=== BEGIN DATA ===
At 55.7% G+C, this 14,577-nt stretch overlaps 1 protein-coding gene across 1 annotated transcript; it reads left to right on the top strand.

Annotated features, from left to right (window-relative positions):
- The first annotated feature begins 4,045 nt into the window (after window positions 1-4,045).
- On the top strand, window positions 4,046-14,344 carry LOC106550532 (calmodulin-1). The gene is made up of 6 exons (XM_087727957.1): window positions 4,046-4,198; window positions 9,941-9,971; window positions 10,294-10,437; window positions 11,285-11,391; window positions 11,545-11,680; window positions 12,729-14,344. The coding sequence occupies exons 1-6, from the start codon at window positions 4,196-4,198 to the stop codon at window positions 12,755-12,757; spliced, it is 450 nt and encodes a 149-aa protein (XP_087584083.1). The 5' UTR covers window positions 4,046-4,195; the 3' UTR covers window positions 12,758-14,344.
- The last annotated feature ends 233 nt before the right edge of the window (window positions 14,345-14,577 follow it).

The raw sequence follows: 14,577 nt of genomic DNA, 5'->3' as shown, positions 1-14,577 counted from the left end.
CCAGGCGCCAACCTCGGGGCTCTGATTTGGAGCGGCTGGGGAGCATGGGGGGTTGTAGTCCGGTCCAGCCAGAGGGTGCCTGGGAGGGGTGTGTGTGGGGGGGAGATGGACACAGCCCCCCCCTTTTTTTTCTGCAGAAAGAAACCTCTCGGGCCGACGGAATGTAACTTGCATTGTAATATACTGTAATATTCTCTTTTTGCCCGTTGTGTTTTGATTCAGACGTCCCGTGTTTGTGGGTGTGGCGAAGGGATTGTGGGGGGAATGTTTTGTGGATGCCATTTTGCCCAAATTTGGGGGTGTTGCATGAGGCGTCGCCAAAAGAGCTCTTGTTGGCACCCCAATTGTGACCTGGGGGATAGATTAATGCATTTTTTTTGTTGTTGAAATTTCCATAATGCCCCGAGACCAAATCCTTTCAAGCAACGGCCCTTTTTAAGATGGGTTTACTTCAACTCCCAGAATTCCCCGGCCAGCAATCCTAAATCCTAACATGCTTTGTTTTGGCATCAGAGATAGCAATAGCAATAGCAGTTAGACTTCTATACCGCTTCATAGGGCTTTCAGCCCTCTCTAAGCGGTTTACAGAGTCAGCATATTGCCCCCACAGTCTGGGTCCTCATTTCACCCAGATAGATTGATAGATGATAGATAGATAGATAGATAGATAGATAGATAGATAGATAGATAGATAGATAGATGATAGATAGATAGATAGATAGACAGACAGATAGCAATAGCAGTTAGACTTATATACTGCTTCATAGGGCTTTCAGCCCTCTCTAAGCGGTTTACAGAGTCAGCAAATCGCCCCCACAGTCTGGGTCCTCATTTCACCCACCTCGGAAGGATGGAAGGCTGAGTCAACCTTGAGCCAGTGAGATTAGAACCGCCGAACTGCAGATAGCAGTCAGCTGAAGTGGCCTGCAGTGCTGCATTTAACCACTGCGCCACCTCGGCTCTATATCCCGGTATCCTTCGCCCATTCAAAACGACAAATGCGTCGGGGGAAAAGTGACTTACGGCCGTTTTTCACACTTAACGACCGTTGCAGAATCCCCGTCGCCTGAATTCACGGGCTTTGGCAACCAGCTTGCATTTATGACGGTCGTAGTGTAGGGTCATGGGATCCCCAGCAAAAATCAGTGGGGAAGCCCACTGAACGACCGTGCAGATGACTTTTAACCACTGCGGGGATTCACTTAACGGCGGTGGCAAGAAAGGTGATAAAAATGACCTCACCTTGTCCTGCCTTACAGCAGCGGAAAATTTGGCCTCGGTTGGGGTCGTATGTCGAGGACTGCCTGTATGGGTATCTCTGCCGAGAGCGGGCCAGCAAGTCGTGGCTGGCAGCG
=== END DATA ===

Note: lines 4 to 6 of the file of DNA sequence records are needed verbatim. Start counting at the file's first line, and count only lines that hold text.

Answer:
- On the top strand, window positions 4,046-14,344 carry LOC106550532 (calmodulin-1). The gene is made up of 6 exons (XM_087727957.1): window positions 4,046-4,198; window positions 9,941-9,971; window positions 10,294-10,437; window positions 11,285-11,391; window positions 11,545-11,680; window positions 12,729-14,344. The coding sequence occupies exons 1-6, from the start codon at window positions 4,196-4,198 to the stop codon at window positions 12,755-12,757; spliced, it is 450 nt and encodes a 149-aa protein (XP_087584083.1). The 5' UTR covers window positions 4,046-4,195; the 3' UTR covers window positions 12,758-14,344.
- The last annotated feature ends 233 nt before the right edge of the window (window positions 14,345-14,577 follow it).

The raw sequence follows: 14,577 nt of genomic DNA, 5'->3' as shown, positions 1-14,577 counted from the left end.